Bread Lore

Reader Contribution by Sue Van Slooten
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Bread has about as much lore about it as does Christmas. This is more than likely due to the fact that it’s been around for millennia. Shortly after the Agricultural Revolution. I’m talking about the one that occurred about 10,000 to 15,000 years before present, after the last Ice Age. Not the one that occurred post World War II. The first cultivated grains are some of the same ones still with us today:  wheat, barley, oats, rye, as well as some lesser known highlights, like kamut, spelt, millet and teff. The New World contributed quinoa, corn and amaranth. There are others as well, but our focus will be on the most well known at this point.  

Early bread was a rugged affair. Simply put, ground grains mixed with water, and baked on a hot stone. Very basic, but it was a simple flatbread. These flatbreads were used for millennia, hence, today look to Mexico to the tortilla, or to India for the naan. The flatbread often served as the bowl, plate, scoop, or spoon, sometimes all of these. All that mattered was that the food was transported to the mouth, and enjoyment followed. It would be many years before the invention of yeast.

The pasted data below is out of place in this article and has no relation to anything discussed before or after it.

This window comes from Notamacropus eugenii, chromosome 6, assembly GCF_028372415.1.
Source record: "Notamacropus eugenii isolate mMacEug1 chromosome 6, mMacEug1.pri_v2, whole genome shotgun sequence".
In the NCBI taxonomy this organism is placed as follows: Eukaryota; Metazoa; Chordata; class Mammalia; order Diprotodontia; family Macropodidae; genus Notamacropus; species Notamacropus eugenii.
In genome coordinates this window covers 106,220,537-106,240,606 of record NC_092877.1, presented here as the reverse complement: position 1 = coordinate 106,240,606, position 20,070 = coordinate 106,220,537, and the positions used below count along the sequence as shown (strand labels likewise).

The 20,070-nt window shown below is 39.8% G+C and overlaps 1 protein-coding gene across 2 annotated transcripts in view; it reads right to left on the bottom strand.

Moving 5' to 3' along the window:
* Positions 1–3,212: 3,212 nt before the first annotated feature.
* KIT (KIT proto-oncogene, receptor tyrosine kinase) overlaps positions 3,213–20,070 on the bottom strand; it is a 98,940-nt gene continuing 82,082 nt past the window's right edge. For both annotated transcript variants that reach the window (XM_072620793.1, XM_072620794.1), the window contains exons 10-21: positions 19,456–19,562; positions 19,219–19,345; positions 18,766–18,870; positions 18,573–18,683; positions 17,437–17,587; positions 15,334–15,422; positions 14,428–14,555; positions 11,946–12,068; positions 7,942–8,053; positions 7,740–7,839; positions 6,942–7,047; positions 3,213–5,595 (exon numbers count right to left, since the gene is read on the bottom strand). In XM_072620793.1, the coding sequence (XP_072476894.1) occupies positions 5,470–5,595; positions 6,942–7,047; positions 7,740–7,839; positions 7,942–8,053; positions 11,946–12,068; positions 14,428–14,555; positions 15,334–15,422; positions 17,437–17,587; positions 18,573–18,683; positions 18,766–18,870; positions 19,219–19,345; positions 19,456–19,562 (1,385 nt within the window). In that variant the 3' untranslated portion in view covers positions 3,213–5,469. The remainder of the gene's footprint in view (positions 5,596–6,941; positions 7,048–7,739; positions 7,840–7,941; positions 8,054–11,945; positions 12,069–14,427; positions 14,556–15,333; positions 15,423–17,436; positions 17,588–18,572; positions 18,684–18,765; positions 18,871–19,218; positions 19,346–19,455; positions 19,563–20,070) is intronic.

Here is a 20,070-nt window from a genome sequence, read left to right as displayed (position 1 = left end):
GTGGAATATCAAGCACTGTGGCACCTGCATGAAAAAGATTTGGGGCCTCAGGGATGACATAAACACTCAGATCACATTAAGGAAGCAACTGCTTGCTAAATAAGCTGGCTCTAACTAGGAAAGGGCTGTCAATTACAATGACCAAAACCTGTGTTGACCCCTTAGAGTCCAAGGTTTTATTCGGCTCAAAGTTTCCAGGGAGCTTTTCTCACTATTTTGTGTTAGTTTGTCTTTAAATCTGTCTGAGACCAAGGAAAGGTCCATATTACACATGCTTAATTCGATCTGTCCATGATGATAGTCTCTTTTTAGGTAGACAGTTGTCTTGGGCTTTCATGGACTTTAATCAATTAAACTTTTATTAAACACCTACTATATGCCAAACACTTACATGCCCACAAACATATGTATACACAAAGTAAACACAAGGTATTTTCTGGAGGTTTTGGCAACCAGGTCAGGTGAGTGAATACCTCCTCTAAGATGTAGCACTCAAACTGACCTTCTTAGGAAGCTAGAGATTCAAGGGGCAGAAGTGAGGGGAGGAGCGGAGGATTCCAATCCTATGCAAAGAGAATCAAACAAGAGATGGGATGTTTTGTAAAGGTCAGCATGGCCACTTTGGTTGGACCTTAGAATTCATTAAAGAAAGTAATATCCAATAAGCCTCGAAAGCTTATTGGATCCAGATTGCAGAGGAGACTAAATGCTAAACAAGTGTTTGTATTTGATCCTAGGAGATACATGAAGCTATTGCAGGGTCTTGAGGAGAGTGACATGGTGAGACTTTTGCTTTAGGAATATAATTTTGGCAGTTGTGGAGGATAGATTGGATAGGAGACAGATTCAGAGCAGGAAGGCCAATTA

Early yeast was “discovered” in Mesopotamia and Egypt, but not always in the way one would imagine. These were wild yeasts, captured from out of the atmosphere. Once tamed, they eventually made their way into a number of products, including bread and beer. The Egyptians are widely credited with inventing beer, but not for drinking purposes just yet. As was the ancient way back then, beer was reserved for embalming. Just thought you beer drinkers would like to know that. The Egyptians did catch on to what a refreshing drink beer could be, along with their bread, and in fact became some of the earliest professional bread bakers. Don’t know about the beer. They had a reputation among the ancients as making some of best bread, and they soon learned how to add things to their bread to create different tastes.  

From the Egyptians on through time, with stops in Rome, the Middle East, Europe and today all over the world, it has been merely the refinement of technique and ingredients. You can literally travel the world exploring bread, from various flatbreads to yeast risen cakes to yes, even that fluffy stuff, American white bread available in supermarkets every where. As we can see, those early wild yeasts have now been harnessed and packaged into little jars, packets and cakes for our baking pleasure. Another important development was sourdough, again, a fortuitous taming of the little beast from San Francisco, where it is said, only that strain of yeast lives. Beware! Yeast inhabits the environment everywhere, even in your kitchen, these often being wild native varieties, but if you bake a lot, the cultured ones often get loose. 

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